A minister has been slammed on national television this morning for allegedly not telling the truth regarding testing during the pandemic.
Work and pensions secretary Thérèse Coffey defended the government’s coronavirus testing record on BBC Breakfast today as having improved from a ‘standing start’.
Responding to the Commons Science and Technology Committee’s criticism, she said: ‘I recognise that there have only been a handful of days where more than 100,000 people have gone for that test.
‘We had a small amount of capacity at the very start, it was solely based on Public Health England’s capability of being able to have about 2,000 tests a day.
‘We had little capacity early on, I recognise that, we have got a lot of capacity now.
‘I think from pretty much a standing start, roughly in about mid-February I think it was, to get to a capacity and actual tests being done of 100,000 within about six weeks, I think is pretty full-on and actually I think something we can look on with pride.’
But speaking on Good Morning Britain, presenter Piers Morgan criticised this, pointing out that the number of people having gone for tests is not the same as the number of tests which have actually been carried out – because sometimes it takes a few tests to get a positive result for Covid-19.
He said: ‘Thérèse Coffey: if you were on our programme, if you had the guts to come on, I would have said to you, there’s been no days, zero, nada, nil.
‘What you’ve just said was a lie. You’ve just told BBC viewers there have been a handful of days when over 100,000 people have been tested.
‘No, There have been a handful of days when you have conducted apparently over 100,000 tests- there hasn’t been a day when you have tested 100,000 people.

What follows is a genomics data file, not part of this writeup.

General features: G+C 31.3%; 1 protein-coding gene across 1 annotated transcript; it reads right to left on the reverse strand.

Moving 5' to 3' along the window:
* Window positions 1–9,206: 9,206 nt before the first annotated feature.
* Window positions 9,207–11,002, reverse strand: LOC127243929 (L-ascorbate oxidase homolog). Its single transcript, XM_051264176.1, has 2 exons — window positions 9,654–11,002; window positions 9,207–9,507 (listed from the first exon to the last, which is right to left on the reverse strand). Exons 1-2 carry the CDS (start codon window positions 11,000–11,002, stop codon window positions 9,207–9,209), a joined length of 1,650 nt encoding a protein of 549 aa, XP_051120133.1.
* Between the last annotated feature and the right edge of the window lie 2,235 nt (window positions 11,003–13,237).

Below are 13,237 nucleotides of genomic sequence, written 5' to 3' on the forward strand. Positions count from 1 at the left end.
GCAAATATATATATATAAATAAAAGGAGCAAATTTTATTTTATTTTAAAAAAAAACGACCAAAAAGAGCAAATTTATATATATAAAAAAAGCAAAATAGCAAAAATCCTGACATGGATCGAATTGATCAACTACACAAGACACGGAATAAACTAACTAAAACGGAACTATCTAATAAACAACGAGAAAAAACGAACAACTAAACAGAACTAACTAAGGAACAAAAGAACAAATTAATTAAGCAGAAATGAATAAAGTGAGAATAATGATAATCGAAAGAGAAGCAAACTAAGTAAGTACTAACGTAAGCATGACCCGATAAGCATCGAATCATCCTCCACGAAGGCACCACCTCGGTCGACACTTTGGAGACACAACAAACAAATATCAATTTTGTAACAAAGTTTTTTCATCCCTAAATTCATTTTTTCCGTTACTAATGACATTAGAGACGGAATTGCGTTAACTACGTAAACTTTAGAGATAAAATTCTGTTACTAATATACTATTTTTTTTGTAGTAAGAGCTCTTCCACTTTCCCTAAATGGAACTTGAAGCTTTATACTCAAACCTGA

‘That’s another government minster avoiding us, lying through her back teeth, to the country about what they’re doing with testing. And she’s the one that’s said how “proud” she is of the testing. Well of course, it’s easy to be proud, if you’re basing it on a pack of lies.’
To show this, Good Morning Britain published a graph which shows the number of people tested versus the number of tests carried out.
Although the government has hit its 100,000 tests a day target seven times since April 30, not once have more than 100,000 people been tested.
For this figures are much lower at around 60,000 to 70,000 individuals. It comes after Matt Hancock announced yesterday everyone over the age of five who is showing Covid-19 symptoms is now eligible for a coronavirus test in the UK.
The Heath Secretary told MPs in the Commons: ‘We are expanding eligibility for testing further than ever before.’
He added: ‘Yesterday we conducted 100,678 tests. Every day we are creating more capacity and that means more people can be tested, and the virus has fewer places to hide.
‘Today, I can announce to the House that everyone aged five and over with symptoms is now eligible for a test.
`‘That applies right across the UK in all four nations from now. Anyone with a new continuous cough, a high temperature or the loss or change of sense of taste or smell can book a test by visiting nhs.uk/coronavirus.’